Born in Tel Aviv in 1951, Ron Arad studied at the Bezalel Academy of Art and Design in Jerusalem from 1971 to 1973. After graduating in 1973, he settled in London and continued his training at the Architectural Association. His teachers included Peter Cook and Bernard Tschumi, and he became a close associate of Nigel Coates, Peter Wilson and Zaha Hadid. He qualified as an architect in 1979, and worked in an architectural practice before setting up his own design agency, One Off Ltd, with Dennis Groves and Caroline Thorman, in 1981. One Off functioned as a showroom and design workshop, and Arad soon began designing and distributing his own unique pieces or limited editions – surprising objects using unusual, salvaged or recycled materials. These included his remote-controlled Aerial lamp (1981) made from a car radio aerial, the Rover Chair, made from a salvaged car seat (1981) and the Concrete Stereo hi-fi unit, set into a block of raw concrete (1983). He explored materials such as tempered steel and soldered steel sheets, used for the Well Tempered Chair (1986), the Tinker Chair (1988), and the 'Big Easy Volumes' series in polished stainless steel (1988). In 1989, he founded Ron Arad Associates Ltd in London, with Alison Brooks and Caroline Thorman, followed by Architecture and Design (incorporating One Off Ltd) in 1993 and, in 1994, the Ron Arad Studio at Como in Italy, for the production of limited series of hand-crafted pieces, previously made in the London workshops.

Technology has always taken centre stage in Ron Arad's work; his unique, experimental pieces exploit the essential characteristics of their raw materials, draw on the very latest applied research, and are made using high-precision machine tools. They include sculptural seats in carbon fibre or silicon (such as the Oh Voïd chairs of 2002), vases modelled using stereolithography (the Perfect Vase of 2001 or ceiling lamps such as Lolita (2004) which can receive (and project) text messages from a mobile 'phone.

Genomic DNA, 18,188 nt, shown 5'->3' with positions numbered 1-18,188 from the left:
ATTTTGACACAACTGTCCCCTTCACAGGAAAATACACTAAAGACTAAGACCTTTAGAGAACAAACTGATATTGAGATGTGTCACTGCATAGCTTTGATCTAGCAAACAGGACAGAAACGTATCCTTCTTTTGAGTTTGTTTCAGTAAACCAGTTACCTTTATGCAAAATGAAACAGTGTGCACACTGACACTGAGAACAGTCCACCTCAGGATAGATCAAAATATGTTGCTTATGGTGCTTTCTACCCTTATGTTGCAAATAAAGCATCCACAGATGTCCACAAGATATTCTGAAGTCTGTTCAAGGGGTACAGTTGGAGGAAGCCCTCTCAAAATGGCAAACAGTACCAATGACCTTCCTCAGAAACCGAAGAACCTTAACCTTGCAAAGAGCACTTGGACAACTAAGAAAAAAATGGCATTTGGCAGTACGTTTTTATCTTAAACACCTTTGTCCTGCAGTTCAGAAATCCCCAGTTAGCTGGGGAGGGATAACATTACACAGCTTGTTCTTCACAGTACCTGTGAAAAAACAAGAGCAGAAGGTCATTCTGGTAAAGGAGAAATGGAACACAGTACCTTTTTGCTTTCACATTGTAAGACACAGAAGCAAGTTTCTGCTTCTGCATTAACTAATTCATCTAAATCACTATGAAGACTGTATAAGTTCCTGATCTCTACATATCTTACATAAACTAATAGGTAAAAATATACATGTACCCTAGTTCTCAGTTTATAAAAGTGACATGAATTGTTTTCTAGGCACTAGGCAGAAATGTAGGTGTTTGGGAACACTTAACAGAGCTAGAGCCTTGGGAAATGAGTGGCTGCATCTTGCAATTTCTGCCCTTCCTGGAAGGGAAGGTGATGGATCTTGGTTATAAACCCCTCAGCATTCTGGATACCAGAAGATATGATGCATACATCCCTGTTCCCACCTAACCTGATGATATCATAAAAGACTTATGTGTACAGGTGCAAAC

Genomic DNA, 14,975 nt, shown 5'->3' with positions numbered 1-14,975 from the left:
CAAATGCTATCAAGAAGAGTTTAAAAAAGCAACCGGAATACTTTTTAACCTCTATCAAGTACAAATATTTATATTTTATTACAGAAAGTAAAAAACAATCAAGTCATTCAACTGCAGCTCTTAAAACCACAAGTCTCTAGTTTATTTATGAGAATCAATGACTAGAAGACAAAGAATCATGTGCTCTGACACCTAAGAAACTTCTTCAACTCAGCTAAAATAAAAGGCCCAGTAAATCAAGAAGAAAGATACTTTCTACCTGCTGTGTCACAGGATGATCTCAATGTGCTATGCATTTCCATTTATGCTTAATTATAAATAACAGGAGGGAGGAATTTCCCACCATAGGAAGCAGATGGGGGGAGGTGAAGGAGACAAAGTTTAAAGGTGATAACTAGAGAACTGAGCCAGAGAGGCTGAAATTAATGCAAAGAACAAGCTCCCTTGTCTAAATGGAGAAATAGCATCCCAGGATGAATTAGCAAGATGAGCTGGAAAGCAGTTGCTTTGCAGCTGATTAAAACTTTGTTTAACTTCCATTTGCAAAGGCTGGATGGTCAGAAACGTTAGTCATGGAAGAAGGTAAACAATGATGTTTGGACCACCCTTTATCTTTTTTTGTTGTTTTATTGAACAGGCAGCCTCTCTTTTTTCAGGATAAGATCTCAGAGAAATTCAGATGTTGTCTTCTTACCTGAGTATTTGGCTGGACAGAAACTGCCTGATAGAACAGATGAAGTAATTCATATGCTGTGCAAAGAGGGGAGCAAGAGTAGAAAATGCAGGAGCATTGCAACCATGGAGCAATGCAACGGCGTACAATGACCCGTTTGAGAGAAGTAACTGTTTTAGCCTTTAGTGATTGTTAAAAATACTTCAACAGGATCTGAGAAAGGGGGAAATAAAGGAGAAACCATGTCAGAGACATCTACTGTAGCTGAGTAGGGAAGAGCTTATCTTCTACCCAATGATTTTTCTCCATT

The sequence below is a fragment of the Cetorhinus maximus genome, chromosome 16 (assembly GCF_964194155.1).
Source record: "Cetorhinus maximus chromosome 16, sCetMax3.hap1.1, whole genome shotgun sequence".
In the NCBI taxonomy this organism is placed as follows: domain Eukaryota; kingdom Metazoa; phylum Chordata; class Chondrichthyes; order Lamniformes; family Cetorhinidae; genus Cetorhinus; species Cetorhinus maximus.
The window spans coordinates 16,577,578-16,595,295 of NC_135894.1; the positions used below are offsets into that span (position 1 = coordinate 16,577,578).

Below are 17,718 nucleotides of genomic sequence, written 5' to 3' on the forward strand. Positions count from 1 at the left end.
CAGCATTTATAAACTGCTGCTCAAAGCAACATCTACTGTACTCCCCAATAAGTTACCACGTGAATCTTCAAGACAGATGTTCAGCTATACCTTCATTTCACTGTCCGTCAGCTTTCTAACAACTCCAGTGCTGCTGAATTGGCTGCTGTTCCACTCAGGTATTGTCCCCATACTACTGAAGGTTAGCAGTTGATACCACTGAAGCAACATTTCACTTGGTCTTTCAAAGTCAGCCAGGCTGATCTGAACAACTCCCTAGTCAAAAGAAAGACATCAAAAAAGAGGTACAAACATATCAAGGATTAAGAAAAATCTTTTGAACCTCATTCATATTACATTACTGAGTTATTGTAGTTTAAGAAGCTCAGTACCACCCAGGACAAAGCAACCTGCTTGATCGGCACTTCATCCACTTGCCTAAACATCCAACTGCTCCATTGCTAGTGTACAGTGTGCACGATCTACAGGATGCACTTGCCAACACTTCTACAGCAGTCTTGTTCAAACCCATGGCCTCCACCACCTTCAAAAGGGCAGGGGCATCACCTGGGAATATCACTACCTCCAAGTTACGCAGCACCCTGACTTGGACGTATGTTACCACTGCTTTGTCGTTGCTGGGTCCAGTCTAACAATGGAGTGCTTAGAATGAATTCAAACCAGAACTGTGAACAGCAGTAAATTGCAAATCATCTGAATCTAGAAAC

Ron Arad has collaborated with Galerie Mourmans since 1998, creating collections of furniture including the BOOP (Blown Out Of Proportion) series. The gallery continues to support his experimental work, and produces limited editions of his most recent creations: the Blo-Glo series, presented at Dolce & Gabbana in Milan in 2006, the Bodyguards collection at the Milan Furniture Fair in 2007.

Ron Arad has also made his technical and formal innovations available to numerous, large-scale international manufacturers, creating mass-produced everyday objects based on his original, one-off works: Alessi, Cappellini, iGuzzini, Driade, Kartell, Magis, Moroso or Vitra. Some objects have become design icons, such as the Bookworm shelves (1993), the FPE (Fantastic Plastic Elastic) chairs of 1997, Tom Vac (1999), the Victoria and Little Albert seating collection (2002) or the Ripple Chair (2005), and the Pizzakobra lamp (2007).

At the same time, Ron Arad has continued working as an architect and interior designer, designing his own London office before embarking on a host of projects including the foyer and auditorium of the Tel Aviv Performing Arts Centre in Israel (1994-1998), the Y’store for Yohji Yamamoto in Tokyo (2003), the Design Museum in Holon, Israel (work began in 2004) or the Notify corporate showroom in Milan (2008).

Ron Arad also creates urban sculpture: Domus Totem in Milan (1997); Big Blue at Canary Wharf in London (1999); Evergreen at Roppongi Hills, Tokyo (2003).

Arad teaches in the department of Design Products at the Royal College of Art [LR: pas Arts] in London. He organises workshops in Germany, France and Italy, and lectures at design schools all over the world.

His work features regularly at leading design fairs, helping to establish his reputation on the international scene. A major retrospective of his work was held in Barcelona in 2003, and he was the subject of a solo exhibition at Barry Friedman Ltd in New York, in 2005.

He has won numerous awards: Designer of the Year at the Salon du Meuble, Paris (1994); co-winner of the Perrier Jouët Selfridges Design Prize, London (2001); the Barcelona Primavera International Award for Design (2001); the Oribe Art & Design Award Japan (2001); Architektur & Wohnen Designer of the Year (2004); FX Magazine Designer of the Year Award, 2005.

Ron Arad's work features in numerous public museum collections: the Centre Pompidou, the Musée des Arts Décoratifs, the Fonds National d’Art Contemporain (Paris); the Vitra Design Museum (Weil-am-Rhein); the Design Museum, Nuremberg; the Victoria & Albert Museum, London; the Stedelijk Museum of Modern Art, Amsterdam; the Museum of Modern Art and the Metropolitan Museum of Art, New York; the Powerhouse, Sydney; the Design Museum, Osaka.

He lives and works in London.